The students recognized there were no easy answers to so many important questions surrounding food: how can we feed the world’s growing population? Or what are our moral obligations to increase yields in order to reduce hunger if the methods required threaten safe water and denude the environment? Or how do we solve the many political conflicts that prevent the distribution of food? Or what are the long-term consequences of increasing food production through the application of science and bioengineering?  What are the economic and social consequences of paying farmers not to grow crops, of allowing mega-farms to replace small family farms, and using food for political leverage?

Students petitioned several times to create a formal place in the curriculum for the interdisciplinary study of food, and after failing to gain much traction through official channels, they moved ahead on their own.  They identified existing courses in the curriculum from five departments, set up their own unofficial minor, and posted it to a website they had created to share with those interested in food studies.

The response was swift and instructive.  Some faculty members protested to the provost, noting that students could not simply establish a minor on their own.  It required a faculty sponsor with a well-thought out proposal, support from the Educational Affairs Committee, and then approval by a vote of the full faculty.  Yet, students didn’t care, at least at that time, to make their minor official.  They realized they could set up a minor that looked much like an official minor, except that it would lack institutional approval.  So they did, and it didn’t bother them that this minor would not be recognized on their transcripts.  What was important to the students was to establish a curriculum in food studies for those who understood the importance to our curriculum and wished to learn more.  And to make a point.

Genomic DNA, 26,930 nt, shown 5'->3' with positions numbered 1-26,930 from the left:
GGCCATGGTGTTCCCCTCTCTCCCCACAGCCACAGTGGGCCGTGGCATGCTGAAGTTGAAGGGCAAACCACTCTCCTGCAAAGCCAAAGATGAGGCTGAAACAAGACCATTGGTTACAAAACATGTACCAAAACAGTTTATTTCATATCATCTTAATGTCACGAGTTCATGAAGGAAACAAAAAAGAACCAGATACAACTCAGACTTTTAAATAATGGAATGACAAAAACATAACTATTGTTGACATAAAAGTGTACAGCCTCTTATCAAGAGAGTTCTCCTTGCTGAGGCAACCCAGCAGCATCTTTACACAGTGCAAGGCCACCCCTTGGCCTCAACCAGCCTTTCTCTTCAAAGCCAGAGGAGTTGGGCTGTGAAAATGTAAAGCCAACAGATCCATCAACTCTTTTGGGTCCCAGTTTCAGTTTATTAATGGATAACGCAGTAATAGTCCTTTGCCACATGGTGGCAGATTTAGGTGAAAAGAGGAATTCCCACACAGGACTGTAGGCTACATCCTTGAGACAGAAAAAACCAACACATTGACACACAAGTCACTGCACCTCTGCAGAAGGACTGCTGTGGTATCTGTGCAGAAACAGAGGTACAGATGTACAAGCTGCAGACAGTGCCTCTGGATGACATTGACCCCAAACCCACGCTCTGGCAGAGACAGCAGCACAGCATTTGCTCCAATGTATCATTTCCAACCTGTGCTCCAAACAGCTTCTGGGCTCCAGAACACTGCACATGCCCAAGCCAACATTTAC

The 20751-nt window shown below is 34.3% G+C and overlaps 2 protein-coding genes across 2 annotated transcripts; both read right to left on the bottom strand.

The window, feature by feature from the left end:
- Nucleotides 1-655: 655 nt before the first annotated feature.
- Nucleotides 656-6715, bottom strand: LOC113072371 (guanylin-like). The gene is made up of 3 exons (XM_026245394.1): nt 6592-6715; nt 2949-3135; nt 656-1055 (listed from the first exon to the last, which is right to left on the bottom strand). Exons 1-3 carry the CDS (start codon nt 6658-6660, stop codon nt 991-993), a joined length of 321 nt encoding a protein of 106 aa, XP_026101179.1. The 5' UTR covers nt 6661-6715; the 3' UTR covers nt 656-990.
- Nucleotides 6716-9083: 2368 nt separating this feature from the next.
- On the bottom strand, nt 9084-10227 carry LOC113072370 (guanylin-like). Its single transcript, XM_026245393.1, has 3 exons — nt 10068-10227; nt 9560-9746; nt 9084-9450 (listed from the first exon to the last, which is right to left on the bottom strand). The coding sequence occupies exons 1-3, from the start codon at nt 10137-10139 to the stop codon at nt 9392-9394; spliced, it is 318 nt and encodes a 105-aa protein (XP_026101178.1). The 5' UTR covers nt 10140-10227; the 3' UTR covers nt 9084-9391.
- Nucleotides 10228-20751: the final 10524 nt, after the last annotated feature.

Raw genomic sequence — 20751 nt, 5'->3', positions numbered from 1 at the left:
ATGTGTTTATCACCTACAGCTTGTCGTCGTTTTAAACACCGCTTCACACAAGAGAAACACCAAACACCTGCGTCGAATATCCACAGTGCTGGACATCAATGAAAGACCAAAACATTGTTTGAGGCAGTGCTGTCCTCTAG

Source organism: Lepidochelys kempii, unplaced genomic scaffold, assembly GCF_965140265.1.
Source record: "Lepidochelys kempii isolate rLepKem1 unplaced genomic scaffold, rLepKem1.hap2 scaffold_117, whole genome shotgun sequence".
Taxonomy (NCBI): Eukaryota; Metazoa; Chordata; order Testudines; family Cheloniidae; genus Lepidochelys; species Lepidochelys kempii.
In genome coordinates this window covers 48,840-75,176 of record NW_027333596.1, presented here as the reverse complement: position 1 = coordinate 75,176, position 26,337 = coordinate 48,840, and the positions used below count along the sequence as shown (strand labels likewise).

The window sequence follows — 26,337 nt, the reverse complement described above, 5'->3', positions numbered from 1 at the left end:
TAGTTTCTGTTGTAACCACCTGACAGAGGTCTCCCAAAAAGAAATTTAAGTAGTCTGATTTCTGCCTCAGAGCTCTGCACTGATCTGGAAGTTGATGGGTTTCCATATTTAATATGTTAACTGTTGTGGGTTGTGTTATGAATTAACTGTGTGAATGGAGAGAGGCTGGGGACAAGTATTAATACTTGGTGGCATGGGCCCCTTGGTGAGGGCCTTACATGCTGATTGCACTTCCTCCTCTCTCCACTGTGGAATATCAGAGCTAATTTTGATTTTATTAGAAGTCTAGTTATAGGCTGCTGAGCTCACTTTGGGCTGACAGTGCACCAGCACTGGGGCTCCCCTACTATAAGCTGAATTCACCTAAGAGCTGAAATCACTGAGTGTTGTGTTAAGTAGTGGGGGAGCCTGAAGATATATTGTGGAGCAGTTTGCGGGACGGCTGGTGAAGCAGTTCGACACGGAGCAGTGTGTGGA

Though I have no idea how many students have pursued the unofficial minor in the intervening years…we don’t keep official data on unofficial programs(!)…the students’ persistence paid off.  Just this past year, the College hired its first faculty member dedicated to food studies—a tenured, full professor with twenty-five years of experience in the academy and in international NGOs working on issues related to food production, distribution, and policy.  This kind of success, along with the major changes in governance the board of trustees introduced for itself last year and the faculty’s current discussion of reforming its committee and governance structures, has empowered students to ask for a seat at the table to discuss the strategic direction of the College’s curriculum.  We would be wise to oblige them.

But beyond these two examples, the larger issue is our students’ desire for greater flexibility within the curriculum so the traditional liberal arts education we offer and have offered for decades can be complemented with what students understand to be their greatest needs as they leave college and enter the work force.  Students wish to find ways to apply what they learn in the classroom to real problems and to be challenged to find solutions.  And they don’t want to sacrifice their foundational liberal arts curriculum in the process: they want a voice to express what they see as important curricular gaps and new approaches to pedagogy that will strengthen their Middlebury education.

Second, the student push for what they call more “student owned” space on campus.   Students want to manage more spaces like the Gamut Room a place described as, and I quote, “a student-run coffee house that serves up light refreshments, coffee, and tea as well as art and music.  Open from 9 p.m. until 1 a.m., seven days a week, this space is used for small social gatherings and is commonly used for musical performances and other club-related activities.”  Students seek more of these spaces because they note, quite accurately, that many of the spaces that were once open on campus for their late night use are now locked by 6:00 p.m. due to security concerns and the introduction of costly high tech equipment in many campus buildings.  There are, ironically, fewer spaces in which to meet, to brainstorm creative projects, and engage in small or medium-sized discussions today than there were twenty years ago, despite the great increase in total square footage on campus.